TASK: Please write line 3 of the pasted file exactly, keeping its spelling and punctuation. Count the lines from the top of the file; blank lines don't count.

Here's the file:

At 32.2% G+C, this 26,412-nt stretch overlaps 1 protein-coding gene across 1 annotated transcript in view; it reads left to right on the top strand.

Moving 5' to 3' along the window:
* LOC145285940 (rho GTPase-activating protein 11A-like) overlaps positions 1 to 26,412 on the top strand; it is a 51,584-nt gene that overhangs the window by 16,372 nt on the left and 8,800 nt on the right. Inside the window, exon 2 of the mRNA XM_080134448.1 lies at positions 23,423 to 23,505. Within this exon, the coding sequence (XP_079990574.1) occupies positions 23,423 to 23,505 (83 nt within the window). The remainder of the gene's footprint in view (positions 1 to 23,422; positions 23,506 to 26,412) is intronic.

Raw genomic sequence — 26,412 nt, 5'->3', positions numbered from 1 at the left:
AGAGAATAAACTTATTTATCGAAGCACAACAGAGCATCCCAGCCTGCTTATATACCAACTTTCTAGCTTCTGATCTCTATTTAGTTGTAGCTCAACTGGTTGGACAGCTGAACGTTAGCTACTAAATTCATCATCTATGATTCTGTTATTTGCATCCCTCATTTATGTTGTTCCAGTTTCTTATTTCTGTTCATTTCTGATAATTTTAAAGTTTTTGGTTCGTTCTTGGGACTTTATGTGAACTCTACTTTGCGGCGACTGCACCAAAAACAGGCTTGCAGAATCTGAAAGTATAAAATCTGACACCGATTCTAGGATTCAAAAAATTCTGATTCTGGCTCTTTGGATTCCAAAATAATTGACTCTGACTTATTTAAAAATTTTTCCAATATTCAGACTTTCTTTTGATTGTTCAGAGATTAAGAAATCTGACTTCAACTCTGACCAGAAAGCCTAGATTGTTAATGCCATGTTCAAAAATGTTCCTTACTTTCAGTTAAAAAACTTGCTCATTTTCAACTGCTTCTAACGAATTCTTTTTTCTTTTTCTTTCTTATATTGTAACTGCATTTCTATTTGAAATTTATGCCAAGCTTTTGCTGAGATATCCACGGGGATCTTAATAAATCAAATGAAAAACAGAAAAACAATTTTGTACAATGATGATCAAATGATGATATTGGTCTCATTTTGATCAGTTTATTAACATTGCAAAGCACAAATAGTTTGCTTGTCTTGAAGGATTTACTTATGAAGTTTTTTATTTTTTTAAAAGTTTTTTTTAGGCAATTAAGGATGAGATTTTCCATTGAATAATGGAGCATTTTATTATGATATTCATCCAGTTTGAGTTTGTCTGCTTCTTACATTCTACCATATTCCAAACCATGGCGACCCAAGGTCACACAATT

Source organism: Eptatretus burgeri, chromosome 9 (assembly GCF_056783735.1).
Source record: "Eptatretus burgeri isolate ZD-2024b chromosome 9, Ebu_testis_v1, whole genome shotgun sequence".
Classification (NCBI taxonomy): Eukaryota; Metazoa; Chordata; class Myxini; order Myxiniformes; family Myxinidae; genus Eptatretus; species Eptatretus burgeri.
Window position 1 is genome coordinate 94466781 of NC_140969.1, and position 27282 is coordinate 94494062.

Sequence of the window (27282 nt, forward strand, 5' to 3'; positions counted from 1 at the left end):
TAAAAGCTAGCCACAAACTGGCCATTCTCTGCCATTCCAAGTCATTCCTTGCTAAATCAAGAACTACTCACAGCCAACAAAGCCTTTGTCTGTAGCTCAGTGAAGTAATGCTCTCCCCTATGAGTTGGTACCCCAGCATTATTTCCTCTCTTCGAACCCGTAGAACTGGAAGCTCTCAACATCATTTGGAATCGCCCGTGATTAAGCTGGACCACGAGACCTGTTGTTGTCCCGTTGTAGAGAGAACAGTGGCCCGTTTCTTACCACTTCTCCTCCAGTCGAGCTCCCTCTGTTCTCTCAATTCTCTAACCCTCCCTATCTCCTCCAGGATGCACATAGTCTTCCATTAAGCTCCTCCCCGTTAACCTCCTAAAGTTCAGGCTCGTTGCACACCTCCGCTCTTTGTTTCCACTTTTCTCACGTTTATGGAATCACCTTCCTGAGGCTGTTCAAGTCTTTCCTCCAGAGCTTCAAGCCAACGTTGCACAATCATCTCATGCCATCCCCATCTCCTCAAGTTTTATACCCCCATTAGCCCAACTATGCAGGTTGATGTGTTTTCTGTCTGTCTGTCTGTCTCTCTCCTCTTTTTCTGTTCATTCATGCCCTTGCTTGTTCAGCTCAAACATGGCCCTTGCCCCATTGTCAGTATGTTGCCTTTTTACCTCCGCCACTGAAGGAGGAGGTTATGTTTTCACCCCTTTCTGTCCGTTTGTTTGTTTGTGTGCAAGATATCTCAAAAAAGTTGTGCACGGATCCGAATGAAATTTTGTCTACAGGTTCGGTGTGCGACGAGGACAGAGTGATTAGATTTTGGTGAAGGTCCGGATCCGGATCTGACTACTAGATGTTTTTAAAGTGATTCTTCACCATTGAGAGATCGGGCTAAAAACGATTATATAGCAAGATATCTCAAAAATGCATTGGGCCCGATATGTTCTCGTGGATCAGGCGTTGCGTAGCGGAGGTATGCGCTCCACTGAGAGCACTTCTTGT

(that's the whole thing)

* LOC145285940 (rho GTPase-activating protein 11A-like) overlaps positions 1 to 26,412 on the top strand; it is a 51,584-nt gene that overhangs the window by 16,372 nt on the left and 8,800 nt on the right. Inside the window, exon 2 of the mRNA XM_080134448.1 lies at positions 23,423 to 23,505. Within this exon, the coding sequence (XP_079990574.1) occupies positions 23,423 to 23,505 (83 nt within the window). The remainder of the gene's footprint in view (positions 1 to 23,422; positions 23,506 to 26,412) is intronic.